Workers at Tasmania’s two casinos will get back pay for compulsory problem gambling training they did in their own time.
Up to 700 workers will be paid between $100 and $150.
United Voice lodged a dispute with the Fair Work Commission last year about the lack of payment for the training.
United Voice secretary Jannette Armstrong said the commission’s ruling meant casino workers would be back paid for compulsory training they were instructed to take in their own time.
She said both the Country Club and Wrest Point casinos had agreed to pay workers for time spent in training for Responsible Conduct of Gambling courses, and committed to paying workers for future training.
“It was wrong that Federal Group expected workers to not be remunerated for compulsory training that is a very important requirement of their day-to-day work,” Ms Armstrong said.
“And it is outrageous that they’ve been expecting this of their staff since 2013.
“The time spent registering, training and doing this assessment takes four to six hours for employees to complete. This should never, ever have been unpaid work.”
Ms Armstrong said the union had also asked that a full audit of all training practices at both casinos be conducted.
She said she hoped the audit would establish further details on the numbers of workers who would receive back pay.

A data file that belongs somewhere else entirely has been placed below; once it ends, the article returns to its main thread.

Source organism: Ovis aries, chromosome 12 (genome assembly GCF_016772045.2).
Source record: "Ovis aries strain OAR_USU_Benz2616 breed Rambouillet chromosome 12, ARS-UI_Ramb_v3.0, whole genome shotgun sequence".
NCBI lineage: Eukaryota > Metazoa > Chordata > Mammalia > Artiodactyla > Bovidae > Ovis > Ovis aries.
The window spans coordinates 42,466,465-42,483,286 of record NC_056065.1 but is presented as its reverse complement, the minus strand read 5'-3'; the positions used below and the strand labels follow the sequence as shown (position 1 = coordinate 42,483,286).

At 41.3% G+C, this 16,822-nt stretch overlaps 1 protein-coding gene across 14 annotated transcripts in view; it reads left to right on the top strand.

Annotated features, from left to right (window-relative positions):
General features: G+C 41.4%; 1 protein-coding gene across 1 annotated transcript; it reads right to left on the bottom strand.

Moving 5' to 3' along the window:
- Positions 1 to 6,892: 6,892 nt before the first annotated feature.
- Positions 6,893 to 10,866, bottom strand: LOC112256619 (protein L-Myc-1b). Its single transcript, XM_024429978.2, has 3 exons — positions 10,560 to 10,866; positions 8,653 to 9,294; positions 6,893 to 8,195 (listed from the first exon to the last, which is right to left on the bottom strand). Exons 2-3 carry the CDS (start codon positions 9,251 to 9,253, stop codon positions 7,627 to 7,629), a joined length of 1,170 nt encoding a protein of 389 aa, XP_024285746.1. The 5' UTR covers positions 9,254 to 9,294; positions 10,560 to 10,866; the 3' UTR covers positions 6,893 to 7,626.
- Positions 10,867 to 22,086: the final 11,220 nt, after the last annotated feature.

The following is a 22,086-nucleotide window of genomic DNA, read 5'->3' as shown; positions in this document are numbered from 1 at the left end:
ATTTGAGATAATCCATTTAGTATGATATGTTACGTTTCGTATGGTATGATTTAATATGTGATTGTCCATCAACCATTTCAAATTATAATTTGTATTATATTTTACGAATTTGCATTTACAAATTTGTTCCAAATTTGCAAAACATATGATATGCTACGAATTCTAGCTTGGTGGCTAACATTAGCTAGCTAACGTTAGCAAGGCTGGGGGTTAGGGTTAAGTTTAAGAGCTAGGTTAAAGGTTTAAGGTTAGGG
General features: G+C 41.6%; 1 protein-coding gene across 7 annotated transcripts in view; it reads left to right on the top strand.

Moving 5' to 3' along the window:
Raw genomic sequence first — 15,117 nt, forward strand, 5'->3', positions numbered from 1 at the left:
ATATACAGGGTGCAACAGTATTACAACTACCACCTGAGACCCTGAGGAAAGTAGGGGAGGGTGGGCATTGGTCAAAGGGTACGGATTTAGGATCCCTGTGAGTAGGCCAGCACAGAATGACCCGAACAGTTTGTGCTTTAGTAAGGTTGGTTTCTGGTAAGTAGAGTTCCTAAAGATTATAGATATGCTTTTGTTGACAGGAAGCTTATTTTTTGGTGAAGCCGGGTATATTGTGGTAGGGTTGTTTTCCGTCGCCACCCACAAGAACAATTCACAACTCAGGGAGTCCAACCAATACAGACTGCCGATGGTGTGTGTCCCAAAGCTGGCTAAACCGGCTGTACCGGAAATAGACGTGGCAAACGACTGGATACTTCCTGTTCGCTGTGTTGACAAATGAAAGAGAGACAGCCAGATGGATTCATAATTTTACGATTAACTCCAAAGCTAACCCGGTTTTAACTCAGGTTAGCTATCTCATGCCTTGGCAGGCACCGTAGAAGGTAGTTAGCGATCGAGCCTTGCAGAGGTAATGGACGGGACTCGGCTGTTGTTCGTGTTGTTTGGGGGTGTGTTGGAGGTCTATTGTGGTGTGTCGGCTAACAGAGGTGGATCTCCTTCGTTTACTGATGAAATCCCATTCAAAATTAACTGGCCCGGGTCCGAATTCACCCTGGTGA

The union estimates that between 400 to 700 employees are affected and the cost of lost wages for unpaid training hours since 2013 could be up to $120 000.
Since 2013, casino workers have been directed to complete the compulsory training course at home.
The course teaches employees how to recognise and address problem gambling, how to understand gaming legislation and how to minimise harmful gambling.
Federal’s general manager Casinos and Resorts Dominic Baker said the company was happy “to reach a positive and fair outcome for our casino employees”.
“We highly value our employees who expect us to approach employment related matters responsibly and respectfully and we are taking positive steps to resolve some of the additional matters raised,” Mr Baker said.
“We will continue to participate in good faith in the Fair Work Commission process and it would not be appropriate to provide further public comment at this time.”